Resource & HR Management
HR should have a clear understanding of the level of training and technical expertise that will be required and the amount of time expected. Questioning solution providers on this topic can provide insight into subtle areas that might initially appear simple, yet involve significant technological expertise. HR can then determine specific tasks that may be so cumbersome as to realistically impede completion, potentially reducing HR information technology value and ROI.
What is the degree of flexibility and scalability that the HR information technology software provides? HR professionals should determine if the software can import data from multiple Excel spreadsheets, databases, and paper documents and the level with which it can interface with all kinds of other systems and data needed.
The software should be able to take in and filter information from multiple sources. Ideally, this process should also be automated. Many online enrollment solutions require that data be manually manipulated before it can go to a carrier to update their systems. Automation of the update format, transmission schedule, and delivery method can help to eliminate billing and eligibility issues.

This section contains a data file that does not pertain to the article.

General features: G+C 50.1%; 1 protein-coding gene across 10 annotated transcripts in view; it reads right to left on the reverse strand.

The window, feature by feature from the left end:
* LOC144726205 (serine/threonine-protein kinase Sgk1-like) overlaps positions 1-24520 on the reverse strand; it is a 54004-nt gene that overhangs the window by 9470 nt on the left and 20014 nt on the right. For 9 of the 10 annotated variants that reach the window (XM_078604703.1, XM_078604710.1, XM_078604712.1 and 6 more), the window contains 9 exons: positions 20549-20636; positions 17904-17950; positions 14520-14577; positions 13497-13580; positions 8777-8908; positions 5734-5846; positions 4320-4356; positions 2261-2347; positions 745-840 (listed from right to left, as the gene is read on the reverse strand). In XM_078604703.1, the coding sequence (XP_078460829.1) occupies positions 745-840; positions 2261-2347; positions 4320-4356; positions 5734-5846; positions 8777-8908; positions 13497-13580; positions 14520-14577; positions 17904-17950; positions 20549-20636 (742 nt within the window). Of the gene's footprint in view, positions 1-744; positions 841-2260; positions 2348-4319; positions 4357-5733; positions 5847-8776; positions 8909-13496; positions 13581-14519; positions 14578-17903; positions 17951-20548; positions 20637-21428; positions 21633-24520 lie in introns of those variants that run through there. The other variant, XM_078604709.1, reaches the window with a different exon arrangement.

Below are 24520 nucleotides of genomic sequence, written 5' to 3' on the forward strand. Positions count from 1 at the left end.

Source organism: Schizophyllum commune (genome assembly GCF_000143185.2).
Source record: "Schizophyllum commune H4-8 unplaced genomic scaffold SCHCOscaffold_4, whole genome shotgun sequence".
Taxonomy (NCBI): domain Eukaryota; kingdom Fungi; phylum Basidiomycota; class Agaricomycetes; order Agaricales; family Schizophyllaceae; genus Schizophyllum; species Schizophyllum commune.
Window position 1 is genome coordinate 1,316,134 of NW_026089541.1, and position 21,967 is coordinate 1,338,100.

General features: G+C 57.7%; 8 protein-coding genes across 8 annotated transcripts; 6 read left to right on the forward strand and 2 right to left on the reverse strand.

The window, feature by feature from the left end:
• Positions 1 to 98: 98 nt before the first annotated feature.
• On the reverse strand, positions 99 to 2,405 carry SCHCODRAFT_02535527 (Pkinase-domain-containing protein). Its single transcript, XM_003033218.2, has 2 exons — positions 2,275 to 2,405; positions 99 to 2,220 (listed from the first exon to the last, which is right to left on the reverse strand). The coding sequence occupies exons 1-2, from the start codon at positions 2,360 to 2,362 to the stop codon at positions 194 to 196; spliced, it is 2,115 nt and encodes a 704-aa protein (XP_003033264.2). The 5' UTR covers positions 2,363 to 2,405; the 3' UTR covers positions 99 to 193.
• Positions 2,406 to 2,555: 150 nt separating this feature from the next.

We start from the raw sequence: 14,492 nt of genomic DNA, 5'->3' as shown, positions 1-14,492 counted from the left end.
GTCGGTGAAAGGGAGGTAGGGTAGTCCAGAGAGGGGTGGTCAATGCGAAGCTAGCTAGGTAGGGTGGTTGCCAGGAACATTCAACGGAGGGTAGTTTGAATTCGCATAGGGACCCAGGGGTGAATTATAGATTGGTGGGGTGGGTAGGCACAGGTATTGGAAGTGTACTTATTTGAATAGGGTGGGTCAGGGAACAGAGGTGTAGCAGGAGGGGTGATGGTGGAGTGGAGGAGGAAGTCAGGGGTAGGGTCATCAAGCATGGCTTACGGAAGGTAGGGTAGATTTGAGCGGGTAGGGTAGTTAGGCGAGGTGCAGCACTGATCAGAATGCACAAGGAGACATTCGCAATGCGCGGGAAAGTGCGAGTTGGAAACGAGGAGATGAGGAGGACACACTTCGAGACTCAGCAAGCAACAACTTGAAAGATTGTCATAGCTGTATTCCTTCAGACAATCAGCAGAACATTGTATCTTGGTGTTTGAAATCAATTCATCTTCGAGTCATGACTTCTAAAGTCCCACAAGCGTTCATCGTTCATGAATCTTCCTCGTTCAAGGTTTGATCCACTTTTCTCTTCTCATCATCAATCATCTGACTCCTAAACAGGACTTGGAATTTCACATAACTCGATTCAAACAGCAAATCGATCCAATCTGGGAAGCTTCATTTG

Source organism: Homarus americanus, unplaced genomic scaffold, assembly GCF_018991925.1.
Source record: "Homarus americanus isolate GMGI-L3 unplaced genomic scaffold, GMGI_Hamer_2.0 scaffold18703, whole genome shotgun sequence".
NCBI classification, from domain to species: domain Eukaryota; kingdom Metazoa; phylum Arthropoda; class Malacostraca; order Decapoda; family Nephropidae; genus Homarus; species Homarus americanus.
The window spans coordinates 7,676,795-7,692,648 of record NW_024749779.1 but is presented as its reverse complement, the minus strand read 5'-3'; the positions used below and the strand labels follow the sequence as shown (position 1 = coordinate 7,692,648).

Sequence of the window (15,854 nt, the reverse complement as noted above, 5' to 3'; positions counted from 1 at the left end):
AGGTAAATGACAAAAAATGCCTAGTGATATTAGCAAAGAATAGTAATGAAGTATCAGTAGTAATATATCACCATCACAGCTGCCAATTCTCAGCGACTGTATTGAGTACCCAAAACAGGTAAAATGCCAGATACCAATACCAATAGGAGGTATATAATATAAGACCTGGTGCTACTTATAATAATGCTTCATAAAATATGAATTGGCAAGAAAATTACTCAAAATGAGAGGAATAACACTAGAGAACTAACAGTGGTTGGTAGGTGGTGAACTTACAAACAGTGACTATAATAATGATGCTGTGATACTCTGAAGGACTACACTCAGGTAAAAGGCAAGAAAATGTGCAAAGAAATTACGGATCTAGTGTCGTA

Will the software be able to accommodate HR’s company and benefits carriers rules? A truly capable enrollment engine will evaluate each enrollment activity and apply any necessary combination of rules, messages, prompts, and options specifically designed to meet the exact eligibility requirements desired. The software should accommodate any eligibility rules that the company and carriers have.
Will the HR information technology be able to grow and scale with the organization? HR should assess the technology’s ability to grow as the company hires new employees, offices, benefits changes, and rules. HR should ask about the thresholds for each of these elements.
Is the HR information technology software able to integrate with other systems? Payroll and other functions often share much of the same information as the benefits management. HR can obtain greater efficiencies when data and other employee information entered into one system are shared with another system. Tracking employee recruitment is another needed function.
Who is responsible for implementing, or building, the solution? What level of training is involved? Some solutions require the client to be very involved with the initial implementation, which can be overwhelming for already busy HR administrators.